Kenwood basketball coach pushes excellence

Sports Writer

Name: Jim Maley
Position: Head Boy’s Varsity Basketball Coach
School: Kenwood Academy
Mascot: Broncos
Conference: Public League Red Central
Previous Record: 5-4 conference, 15-12 overall
Current Record: 0-0 conference, 0-0 overall
Previous Ranking: No. 4
Current Ranking: No. 1

Jim Maley is currently entering his third season as the head boy’s varsity basketball coach and is a former graduate of The College of Holy Cross, in Worcester, Mass., with a Bachelor’s in Sociology (‘06), in addition to a Masters in Teaching from Concordia University, in River Forest, Ill., which he obtained in the spring of 2009.

Maley currently teaches athletics on campus with a focus in physical education, contact physical education and health. In his first year as head coach, he helped lead the Broncos to a 16-9 record, which earned them second place in the Public League Red Central (8-1) and the sixth overall seed in the city playoffs in 2011. Maley prides himself on using basketball as a teaching tool to improve academic performance, behavior and discipline among the athletes he coaches. An interesting fact about Coach Maley is that he is one of four varsity coaches in his immediate family.

HP: How excited are you about the upcoming season?
JM: I’m extremely excited about this year’s team. I believe this is one of the most talented groups I had since I’ve been here; also some of the hardest working young men I’ve ever coached. For example; we have open gym every morning at 6 a.m. Guys have taken advantage of it every single day. This group has been committed since day one. I believe that’s a good sign, telling us that we are ready to compete for a conference championship. I’m amazed that every single guy on this team has committed the whole year to perfecting their craft. And as a coach I have to say that I am really proud of them.

HP: What are some of the goals and expectations you set for this year’s team?
JM: My short-term goal is for us to get off to a good start and play well as a team in the Riverside-Brookfield Thanksgiving Classic this coming November against some pretty tough competition. My intermediate goal is to win the Red Central conference. And my long-term goal is to advance in the playoffs and win both the city and state championship.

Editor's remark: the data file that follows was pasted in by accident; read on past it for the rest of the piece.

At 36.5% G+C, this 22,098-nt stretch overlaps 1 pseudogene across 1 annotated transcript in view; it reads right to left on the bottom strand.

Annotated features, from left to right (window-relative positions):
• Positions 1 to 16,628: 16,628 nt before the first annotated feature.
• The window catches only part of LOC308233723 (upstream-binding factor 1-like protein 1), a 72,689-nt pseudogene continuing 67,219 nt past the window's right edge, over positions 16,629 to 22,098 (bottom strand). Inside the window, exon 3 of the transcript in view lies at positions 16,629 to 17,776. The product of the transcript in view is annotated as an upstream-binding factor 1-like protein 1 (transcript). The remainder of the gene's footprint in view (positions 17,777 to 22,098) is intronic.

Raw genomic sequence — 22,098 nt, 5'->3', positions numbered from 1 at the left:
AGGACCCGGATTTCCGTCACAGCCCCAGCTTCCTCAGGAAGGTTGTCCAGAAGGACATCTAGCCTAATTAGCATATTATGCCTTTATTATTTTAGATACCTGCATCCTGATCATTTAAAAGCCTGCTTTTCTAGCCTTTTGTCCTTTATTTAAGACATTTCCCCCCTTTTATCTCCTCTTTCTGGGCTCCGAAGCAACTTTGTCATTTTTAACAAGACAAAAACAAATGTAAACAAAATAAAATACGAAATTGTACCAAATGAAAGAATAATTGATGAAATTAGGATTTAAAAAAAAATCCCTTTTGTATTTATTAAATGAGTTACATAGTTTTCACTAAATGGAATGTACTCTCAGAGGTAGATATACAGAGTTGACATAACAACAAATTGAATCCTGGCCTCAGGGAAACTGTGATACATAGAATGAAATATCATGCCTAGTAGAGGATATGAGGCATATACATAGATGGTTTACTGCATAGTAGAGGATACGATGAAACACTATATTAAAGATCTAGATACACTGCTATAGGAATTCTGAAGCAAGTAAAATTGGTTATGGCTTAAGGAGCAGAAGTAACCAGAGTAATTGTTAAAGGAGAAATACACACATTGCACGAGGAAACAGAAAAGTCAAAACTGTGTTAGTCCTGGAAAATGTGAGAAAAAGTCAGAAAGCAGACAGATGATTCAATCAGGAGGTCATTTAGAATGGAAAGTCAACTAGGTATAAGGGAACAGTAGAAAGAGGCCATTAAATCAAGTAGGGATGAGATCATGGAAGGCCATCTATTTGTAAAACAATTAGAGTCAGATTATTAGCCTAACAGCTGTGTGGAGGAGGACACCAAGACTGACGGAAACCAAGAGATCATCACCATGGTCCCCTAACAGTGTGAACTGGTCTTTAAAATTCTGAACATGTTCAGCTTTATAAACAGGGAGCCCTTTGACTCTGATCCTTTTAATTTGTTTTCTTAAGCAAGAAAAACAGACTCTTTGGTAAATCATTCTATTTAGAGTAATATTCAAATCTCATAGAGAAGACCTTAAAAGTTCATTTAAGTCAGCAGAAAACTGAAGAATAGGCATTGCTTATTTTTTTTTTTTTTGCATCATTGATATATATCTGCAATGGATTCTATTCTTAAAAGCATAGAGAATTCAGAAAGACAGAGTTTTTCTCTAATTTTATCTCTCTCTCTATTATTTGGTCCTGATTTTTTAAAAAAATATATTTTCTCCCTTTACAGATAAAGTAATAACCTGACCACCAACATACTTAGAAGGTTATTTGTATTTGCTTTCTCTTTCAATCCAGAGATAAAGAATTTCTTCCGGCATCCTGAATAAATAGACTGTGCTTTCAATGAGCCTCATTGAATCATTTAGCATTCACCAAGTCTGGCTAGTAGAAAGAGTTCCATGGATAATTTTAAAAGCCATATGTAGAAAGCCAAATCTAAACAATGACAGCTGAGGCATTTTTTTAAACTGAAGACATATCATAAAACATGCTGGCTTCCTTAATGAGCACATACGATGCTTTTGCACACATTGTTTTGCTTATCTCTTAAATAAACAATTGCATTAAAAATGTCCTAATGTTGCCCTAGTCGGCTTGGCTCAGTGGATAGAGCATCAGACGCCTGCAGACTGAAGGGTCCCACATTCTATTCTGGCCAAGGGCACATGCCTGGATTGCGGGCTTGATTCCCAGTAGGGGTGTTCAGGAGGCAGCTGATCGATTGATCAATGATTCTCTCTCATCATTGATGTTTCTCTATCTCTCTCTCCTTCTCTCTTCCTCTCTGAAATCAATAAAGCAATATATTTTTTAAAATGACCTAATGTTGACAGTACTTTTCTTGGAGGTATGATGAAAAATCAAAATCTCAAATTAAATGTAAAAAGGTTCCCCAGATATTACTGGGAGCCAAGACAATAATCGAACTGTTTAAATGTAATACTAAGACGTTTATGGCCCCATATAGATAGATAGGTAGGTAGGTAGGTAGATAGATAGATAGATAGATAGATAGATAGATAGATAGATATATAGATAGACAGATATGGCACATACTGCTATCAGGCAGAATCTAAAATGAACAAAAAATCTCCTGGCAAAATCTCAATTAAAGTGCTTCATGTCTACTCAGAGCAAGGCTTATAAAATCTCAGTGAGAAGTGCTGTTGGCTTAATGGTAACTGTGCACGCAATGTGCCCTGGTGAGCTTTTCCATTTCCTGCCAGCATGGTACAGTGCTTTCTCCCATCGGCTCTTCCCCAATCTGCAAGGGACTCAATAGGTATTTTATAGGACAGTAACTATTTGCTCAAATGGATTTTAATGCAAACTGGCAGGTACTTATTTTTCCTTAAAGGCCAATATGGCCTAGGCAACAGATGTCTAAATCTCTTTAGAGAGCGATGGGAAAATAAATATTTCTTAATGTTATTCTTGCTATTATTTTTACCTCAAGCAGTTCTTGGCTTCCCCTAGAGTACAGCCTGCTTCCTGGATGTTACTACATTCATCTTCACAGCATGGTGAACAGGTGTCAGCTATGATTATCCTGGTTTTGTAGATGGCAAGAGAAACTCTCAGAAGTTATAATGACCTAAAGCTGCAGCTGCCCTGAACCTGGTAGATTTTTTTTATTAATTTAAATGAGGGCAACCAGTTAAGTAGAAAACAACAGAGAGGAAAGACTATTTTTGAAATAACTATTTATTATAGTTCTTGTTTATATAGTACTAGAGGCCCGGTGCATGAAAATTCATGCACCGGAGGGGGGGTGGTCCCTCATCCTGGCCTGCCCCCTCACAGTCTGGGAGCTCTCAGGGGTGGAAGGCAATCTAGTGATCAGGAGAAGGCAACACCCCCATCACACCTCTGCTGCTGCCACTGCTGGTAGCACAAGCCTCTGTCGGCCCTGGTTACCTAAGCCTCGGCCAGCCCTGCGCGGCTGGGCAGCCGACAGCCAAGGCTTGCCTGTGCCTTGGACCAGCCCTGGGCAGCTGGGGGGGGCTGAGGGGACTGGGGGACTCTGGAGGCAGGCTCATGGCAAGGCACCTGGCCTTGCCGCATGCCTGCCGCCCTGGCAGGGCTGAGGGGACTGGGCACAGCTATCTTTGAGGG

HP: Are there any coaching greats that you admire or pattern your philosophy/coaching style after?
JM: Yes, coach John Wooden of UCLA. He is a guy that I read a lot about and really admired his philosophy as a coach. He did not believe in yelling at guys or embarrassing them to get a reaction. He believed that coaching and instruction should be taught — not screamed. I’m not a screamer; it’s a waste of precious time yelling at players during a game for what they’ve done wrong on the floor. We have an evaluation process for that.

HP: Coming from a family of coaches, what are the sports conversation like amongst you and your siblings?
JM: It’s great. Normally at the dinner table during Thanksgiving or Christmas, we discuss a lot of sports. It’s either me or my dad going back and forth on different points on how I can improve as a coach or my siblings. It’s pretty heated at the table —my wife is a coach also — and at the end of the day, we are all one big happy family that gets along.

HP: Did you ever play at the collegiate or professional level?
JM: Yes, I played for the Northwestern Wildcats for one year. And no, I never played professional ball.

HP: Can you share three strengths and three weaknesses from last year’s team?
JM: With last year’s team, our strengths were speed, an ability to finish at the rim and work ethic. Our weaknesses were [that] we struggled defensively at times against bigger teams due to our smaller line up. We also didn’t shoot the ball well, which led to a lot of transition buckets and poor rebounding.

HP: Are there any standout players returning from last year’s team?
JM: We have three guys returning from last year’s team. Two juniors, guards Steven Williams and Rahaman Katumbusi, who both have scholarship offers from Chicago State University, and 6 foot 6 inch sophomore Nick Robinson, a future college player.

HP: Can you explain how you use basketball as a tool to improve academic performance, behavior and discipline among the athletes you coach?
JM: We are extremely strict when it comes to grades. As a coach and a teacher, I am constantly monitoring study hall, which we have three times a week, even during off-season. We don’t allow players to play with a grade point average below 2.5. Academically, we have set the bar high for our players. We currently have as a team a cumulative grade point average of 3.1, where we were at 3.2 last year as a team. In addition to that, each player has to sign off on a code of conduct form which says that they will be responsible for their own consequences — be it good or bad. Guys have been pretty good when it comes to following rules, knowing that whether they’re a great player or not, the rules are the rules.

HP: Being a man of academics, how much do you emphasis to your players the importance of obtaining a college degree?
JM: I emphasize the importance of goal setting.

HP: If you can sum it up in three words, what you would like your legacy to be as a coach?
JM: Integrity, hard work and commitment.